By Doris Crouse-Mays,Virginia AFL-CIO
AMay 26 op-ed, in which Grafton deButts of the Loudon County Chamber of Commerce criticizes the Protecting the Right to Organize (PRO) Act, not only dismisses how this bill will help our working families, but it disrespects everything Virginia’s workers have gone through over the last year to keep our state’s economy afloat.
While tens of thousands of Virginians were able to comfortably work from home during the COVID-19 crisis, our essential workers could not. Grocery workers made sure families got food on the table. Postal workers showed up with our packages. Linemen kept our power on. And every single one of these workers had to return from work each night wondering if they had caught or would infect their loved ones with COVID-19. Those without the power of a union were left weighing the potential consequences of speaking up about workplace safety.
Unfortunately, our broken labor laws allow employers to get away with violating the National Labor Relations Act with little to no consequence. As we navigate our new normal and continue to mitigate the risks all around us, there has never been a more important time to ensure workers can speak up for themselves with a voice on the job.
Enter the PRO Act. This monumental legislation will empower Virginia’s workers, including those right here in Loudoun County, to exercise our freedom to organize and bargain. Business interests claim this bill will mean economic disaster, but this could not be further from the truth. Union members are more likely to have higher wages (11.2% more than what nonunion workers make), better access to employer-paid healthcare (94% compared to 68%), retirement benefits through private employers (82% to 48%) and so much more.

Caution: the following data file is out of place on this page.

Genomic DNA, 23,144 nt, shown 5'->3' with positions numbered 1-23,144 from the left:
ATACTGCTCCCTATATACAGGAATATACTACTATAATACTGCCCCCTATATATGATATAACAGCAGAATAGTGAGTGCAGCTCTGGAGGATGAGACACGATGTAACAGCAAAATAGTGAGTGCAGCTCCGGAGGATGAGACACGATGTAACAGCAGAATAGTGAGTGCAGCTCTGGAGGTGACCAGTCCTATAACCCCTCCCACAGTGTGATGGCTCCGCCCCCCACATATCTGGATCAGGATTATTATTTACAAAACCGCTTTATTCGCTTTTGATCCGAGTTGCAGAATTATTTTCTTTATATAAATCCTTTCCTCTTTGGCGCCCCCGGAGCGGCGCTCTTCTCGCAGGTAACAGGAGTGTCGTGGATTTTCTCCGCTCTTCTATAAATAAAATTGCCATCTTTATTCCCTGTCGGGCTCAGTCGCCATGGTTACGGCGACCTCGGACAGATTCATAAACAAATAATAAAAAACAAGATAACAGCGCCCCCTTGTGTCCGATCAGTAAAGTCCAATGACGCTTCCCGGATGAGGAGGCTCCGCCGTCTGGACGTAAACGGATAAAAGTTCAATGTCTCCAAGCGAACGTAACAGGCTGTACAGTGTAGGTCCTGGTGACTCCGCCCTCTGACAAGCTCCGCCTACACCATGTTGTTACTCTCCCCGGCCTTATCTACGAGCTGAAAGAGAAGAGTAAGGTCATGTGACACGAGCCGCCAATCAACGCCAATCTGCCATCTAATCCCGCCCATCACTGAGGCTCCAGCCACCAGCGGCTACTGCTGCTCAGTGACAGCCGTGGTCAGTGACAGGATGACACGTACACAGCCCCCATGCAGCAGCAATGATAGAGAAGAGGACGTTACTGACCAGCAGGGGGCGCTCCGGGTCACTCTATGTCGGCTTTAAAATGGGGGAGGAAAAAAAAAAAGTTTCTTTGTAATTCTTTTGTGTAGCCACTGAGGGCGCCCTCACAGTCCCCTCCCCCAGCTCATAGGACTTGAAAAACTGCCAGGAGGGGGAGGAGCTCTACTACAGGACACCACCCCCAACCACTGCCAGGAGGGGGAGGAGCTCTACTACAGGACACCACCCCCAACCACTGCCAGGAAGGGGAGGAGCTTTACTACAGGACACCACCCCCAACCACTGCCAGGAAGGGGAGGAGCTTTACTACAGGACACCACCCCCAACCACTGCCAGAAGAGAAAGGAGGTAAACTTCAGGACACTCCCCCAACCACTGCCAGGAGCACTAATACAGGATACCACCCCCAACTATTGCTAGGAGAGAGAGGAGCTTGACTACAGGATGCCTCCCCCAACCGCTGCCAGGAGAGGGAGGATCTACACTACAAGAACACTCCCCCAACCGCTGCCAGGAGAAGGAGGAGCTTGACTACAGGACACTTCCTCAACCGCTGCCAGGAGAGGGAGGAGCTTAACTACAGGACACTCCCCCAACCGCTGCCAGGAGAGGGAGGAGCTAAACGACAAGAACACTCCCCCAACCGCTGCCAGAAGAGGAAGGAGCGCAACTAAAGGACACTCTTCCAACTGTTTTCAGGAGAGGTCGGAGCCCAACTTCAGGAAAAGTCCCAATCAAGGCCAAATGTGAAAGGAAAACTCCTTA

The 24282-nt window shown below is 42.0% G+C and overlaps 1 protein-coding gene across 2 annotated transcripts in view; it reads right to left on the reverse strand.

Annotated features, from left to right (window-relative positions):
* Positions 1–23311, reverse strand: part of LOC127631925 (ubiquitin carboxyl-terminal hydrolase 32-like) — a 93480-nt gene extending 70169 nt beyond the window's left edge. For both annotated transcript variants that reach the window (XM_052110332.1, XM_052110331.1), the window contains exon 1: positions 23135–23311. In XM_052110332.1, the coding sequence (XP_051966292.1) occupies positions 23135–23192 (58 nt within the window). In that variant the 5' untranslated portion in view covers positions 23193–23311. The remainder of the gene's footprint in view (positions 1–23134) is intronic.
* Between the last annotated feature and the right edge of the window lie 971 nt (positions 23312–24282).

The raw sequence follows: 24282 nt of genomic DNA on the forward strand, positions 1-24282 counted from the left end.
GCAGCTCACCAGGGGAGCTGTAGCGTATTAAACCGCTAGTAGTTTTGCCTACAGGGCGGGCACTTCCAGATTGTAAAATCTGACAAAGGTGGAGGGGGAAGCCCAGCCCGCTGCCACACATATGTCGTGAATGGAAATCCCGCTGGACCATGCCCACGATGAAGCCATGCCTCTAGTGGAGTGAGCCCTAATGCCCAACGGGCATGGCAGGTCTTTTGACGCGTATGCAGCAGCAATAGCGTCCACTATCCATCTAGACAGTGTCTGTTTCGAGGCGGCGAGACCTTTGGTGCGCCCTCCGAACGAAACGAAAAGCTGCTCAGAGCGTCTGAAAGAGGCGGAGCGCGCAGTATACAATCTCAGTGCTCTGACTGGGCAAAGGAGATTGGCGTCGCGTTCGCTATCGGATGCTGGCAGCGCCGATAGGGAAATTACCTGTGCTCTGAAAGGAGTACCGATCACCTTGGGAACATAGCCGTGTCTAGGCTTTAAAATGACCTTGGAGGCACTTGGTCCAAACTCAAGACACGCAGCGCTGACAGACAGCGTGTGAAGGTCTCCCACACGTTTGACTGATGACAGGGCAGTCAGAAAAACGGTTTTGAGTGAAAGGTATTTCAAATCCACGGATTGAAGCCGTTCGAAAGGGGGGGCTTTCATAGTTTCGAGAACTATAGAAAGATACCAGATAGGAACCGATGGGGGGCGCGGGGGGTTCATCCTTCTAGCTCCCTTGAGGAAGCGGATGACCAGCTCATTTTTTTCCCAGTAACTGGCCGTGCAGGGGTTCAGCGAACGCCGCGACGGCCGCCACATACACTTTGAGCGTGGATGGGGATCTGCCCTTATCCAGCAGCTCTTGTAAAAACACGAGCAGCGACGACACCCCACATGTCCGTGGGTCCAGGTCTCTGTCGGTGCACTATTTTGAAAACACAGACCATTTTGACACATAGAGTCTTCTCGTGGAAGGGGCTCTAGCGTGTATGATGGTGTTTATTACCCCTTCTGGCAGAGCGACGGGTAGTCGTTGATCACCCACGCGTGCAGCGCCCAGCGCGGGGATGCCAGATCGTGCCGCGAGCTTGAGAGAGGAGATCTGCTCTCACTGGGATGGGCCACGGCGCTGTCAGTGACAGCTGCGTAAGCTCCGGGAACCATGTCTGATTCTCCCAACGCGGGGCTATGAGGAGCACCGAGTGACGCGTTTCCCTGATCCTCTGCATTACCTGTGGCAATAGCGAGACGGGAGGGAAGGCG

DeButt references how the PRO Act will put an end to “right to work” in Virginia. While this is accurate, there is no boogeyman union leader whose life goal is to “force” workers to join their union. In fact, no one can force anyone to join a union — it’s federally illegal. What Jim Crow-era “right to work” laws actually do is suppress wages, lower workplace safety and reduce the quality of public services we rely on in our communities.
I was also deeply disappointed to read deButt’s suggestion that workers who cannot afford to live in Loudon County should resort to extra gig work on apps such as Uber and DoorDash.
In no way will the PRO Act take away anyone’s ability to pursue a second job. However, riddle me this–what if we lived in a world where workers weren’t forced to make ends meet through gig work?
What if we lived in a world where one job was enough? Our younger generations might not remember, but we used to live in this world. Between 1948 and 1973, when New Deal era laws expanded and enforced collective bargaining, hourly wagesroseby more than 90%, keeping in line with a productivity increase of 97%. It was much easier during that time period for a Virginia family to make an honest, living wage and lead a comfortable life.
But then from 1973 to 2013, hourly compensation for a typical worker rose just nine–yes, nine–percent while productivity increased 74%.
For far too long, Virginia’s workers have been producing significantly more than what they are compensated for, and business leaders have been getting away with violating our labor laws. It’s time for a change. It’s time for Mark Warner to co-sponsor the PRO Act.
Doris Crouse-Mays is president of the Virginia AFL-CIO, the state’s largest labor union federation